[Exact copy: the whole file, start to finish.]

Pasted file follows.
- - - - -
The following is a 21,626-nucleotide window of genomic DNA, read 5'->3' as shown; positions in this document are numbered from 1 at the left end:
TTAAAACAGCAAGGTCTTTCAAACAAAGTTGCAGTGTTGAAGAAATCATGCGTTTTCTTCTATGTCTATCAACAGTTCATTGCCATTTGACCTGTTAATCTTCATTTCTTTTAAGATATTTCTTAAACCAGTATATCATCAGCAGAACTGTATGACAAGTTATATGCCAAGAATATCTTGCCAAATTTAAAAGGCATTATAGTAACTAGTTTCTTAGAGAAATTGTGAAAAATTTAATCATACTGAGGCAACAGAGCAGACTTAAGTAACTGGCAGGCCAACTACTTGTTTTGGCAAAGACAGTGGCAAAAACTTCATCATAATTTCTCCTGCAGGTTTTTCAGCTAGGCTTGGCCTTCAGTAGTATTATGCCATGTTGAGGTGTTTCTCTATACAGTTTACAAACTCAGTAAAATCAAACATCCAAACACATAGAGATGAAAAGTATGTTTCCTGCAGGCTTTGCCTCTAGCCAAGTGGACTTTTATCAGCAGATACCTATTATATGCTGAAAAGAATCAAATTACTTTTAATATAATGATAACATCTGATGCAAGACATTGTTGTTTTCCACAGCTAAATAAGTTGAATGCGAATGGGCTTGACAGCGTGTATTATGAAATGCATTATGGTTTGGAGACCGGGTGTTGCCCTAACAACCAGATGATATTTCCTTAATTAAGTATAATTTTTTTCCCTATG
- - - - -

The following is a 21,626-nucleotide window of genomic DNA, read 5'->3' as shown; positions in this document are numbered from 1 at the left end:
TTAAAACAGCAAGGTCTTTCAAACAAAGTTGCAGTGTTGAAGAAATCATGCGTTTTCTTCTATGTCTATCAACAGTTCATTGCCATTTGACCTGTTAATCTTCATTTCTTTTAAGATATTTCTTAAACCAGTATATCATCAGCAGAACTGTATGACAAGTTATATGCCAAGAATATCTTGCCAAATTTAAAAGGCATTATAGTAACTAGTTTCTTAGAGAAATTGTGAAAAATTTAATCATACTGAGGCAACAGAGCAGACTTAAGTAACTGGCAGGCCAACTACTTGTTTTGGCAAAGACAGTGGCAAAAACTTCATCATAATTTCTCCTGCAGGTTTTTCAGCTAGGCTTGGCCTTCAGTAGTATTATGCCATGTTGAGGTGTTTCTCTATACAGTTTACAAACTCAGTAAAATCAAACATCCAAACACATAGAGATGAAAAGTATGTTTCCTGCAGGCTTTGCCTCTAGCCAAGTGGACTTTTATCAGCAGATACCTATTATATGCTGAAAAGAATCAAATTACTTTTAATATAATGATAACATCTGATGCAAGACATTGTTGTTTTCCACAGCTAAATAAGTTGAATGCGAATGGGCTTGACAGCGTGTATTATGAAATGCATTATGGTTTGGAGACCGGGTGTTGCCCTAACAACCAGATGATATTTCCTTAATTAAGTATAATTTTTTTCCCTATG